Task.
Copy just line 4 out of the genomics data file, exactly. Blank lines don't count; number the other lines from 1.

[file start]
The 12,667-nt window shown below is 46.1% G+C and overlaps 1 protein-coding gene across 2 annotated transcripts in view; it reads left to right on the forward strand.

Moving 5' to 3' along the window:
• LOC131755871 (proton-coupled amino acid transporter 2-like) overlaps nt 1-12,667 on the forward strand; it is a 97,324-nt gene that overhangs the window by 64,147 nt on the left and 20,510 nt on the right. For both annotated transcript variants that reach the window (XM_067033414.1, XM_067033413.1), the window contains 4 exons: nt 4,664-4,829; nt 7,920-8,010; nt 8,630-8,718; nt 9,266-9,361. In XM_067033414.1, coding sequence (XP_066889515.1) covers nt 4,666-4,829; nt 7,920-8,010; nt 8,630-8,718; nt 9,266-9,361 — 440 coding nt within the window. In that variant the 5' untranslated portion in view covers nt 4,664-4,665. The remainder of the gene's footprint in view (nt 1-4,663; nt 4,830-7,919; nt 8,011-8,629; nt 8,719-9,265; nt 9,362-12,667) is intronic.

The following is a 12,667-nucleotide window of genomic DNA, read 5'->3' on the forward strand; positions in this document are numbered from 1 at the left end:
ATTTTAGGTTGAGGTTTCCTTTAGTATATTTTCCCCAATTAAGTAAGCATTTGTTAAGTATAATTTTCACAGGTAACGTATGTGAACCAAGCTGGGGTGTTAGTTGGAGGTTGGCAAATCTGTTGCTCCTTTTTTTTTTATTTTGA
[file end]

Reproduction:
The following is a 12,667-nucleotide window of genomic DNA, read 5'->3' on the forward strand; positions in this document are numbered from 1 at the left end: